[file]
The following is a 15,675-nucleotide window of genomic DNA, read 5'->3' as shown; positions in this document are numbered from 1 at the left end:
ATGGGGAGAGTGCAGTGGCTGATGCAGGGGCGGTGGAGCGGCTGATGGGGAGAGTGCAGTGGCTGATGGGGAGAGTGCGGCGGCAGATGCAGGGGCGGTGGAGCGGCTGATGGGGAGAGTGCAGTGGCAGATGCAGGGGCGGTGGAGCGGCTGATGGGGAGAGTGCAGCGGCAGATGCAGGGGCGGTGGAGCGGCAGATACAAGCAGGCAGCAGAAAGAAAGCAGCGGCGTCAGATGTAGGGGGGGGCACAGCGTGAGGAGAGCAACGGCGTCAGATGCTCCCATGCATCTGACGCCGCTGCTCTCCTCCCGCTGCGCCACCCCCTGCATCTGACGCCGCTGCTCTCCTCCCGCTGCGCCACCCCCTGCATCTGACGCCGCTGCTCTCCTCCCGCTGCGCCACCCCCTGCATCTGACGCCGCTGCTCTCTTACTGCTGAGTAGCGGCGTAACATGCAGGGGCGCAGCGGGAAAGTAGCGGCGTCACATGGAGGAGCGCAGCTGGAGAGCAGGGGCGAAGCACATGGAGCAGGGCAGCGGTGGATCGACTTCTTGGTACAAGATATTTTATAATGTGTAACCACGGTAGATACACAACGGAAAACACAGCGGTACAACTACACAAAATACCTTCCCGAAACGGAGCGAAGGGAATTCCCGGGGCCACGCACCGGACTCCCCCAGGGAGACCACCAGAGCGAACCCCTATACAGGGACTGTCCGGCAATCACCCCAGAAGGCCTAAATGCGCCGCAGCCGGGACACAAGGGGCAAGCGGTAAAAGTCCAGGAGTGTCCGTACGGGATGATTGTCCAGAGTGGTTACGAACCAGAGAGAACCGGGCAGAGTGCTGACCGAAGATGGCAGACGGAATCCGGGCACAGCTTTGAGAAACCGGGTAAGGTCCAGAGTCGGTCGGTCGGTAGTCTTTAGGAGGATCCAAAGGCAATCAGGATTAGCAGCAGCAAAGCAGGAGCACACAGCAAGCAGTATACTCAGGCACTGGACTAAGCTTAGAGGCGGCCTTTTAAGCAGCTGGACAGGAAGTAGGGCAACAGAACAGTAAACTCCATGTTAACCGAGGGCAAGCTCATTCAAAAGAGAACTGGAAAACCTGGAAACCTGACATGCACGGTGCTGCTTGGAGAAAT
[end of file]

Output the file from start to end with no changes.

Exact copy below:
The following is a 15,675-nucleotide window of genomic DNA, read 5'->3' as shown; positions in this document are numbered from 1 at the left end:
ATGGGGAGAGTGCAGTGGCTGATGCAGGGGCGGTGGAGCGGCTGATGGGGAGAGTGCAGTGGCTGATGGGGAGAGTGCGGCGGCAGATGCAGGGGCGGTGGAGCGGCTGATGGGGAGAGTGCAGTGGCAGATGCAGGGGCGGTGGAGCGGCTGATGGGGAGAGTGCAGCGGCAGATGCAGGGGCGGTGGAGCGGCAGATACAAGCAGGCAGCAGAAAGAAAGCAGCGGCGTCAGATGTAGGGGGGGGCACAGCGTGAGGAGAGCAACGGCGTCAGATGCTCCCATGCATCTGACGCCGCTGCTCTCCTCCCGCTGCGCCACCCCCTGCATCTGACGCCGCTGCTCTCCTCCCGCTGCGCCACCCCCTGCATCTGACGCCGCTGCTCTCCTCCCGCTGCGCCACCCCCTGCATCTGACGCCGCTGCTCTCTTACTGCTGAGTAGCGGCGTAACATGCAGGGGCGCAGCGGGAAAGTAGCGGCGTCACATGGAGGAGCGCAGCTGGAGAGCAGGGGCGAAGCACATGGAGCAGGGCAGCGGTGGATCGACTTCTTGGTACAAGATATTTTATAATGTGTAACCACGGTAGATACACAACGGAAAACACAGCGGTACAACTACACAAAATACCTTCCCGAAACGGAGCGAAGGGAATTCCCGGGGCCACGCACCGGACTCCCCCAGGGAGACCACCAGAGCGAACCCCTATACAGGGACTGTCCGGCAATCACCCCAGAAGGCCTAAATGCGCCGCAGCCGGGACACAAGGGGCAAGCGGTAAAAGTCCAGGAGTGTCCGTACGGGATGATTGTCCAGAGTGGTTACGAACCAGAGAGAACCGGGCAGAGTGCTGACCGAAGATGGCAGACGGAATCCGGGCACAGCTTTGAGAAACCGGGTAAGGTCCAGAGTCGGTCGGTCGGTAGTCTTTAGGAGGATCCAAAGGCAATCAGGATTAGCAGCAGCAAAGCAGGAGCACACAGCAAGCAGTATACTCAGGCACTGGACTAAGCTTAGAGGCGGCCTTTTAAGCAGCTGGACAGGAAGTAGGGCAACAGAACAGTAAACTCCATGTTAACCGAGGGCAAGCTCATTCAAAAGAGAACTGGAAAACCTGGAAACCTGACATGCACGGTGCTGCTTGGAGAAAT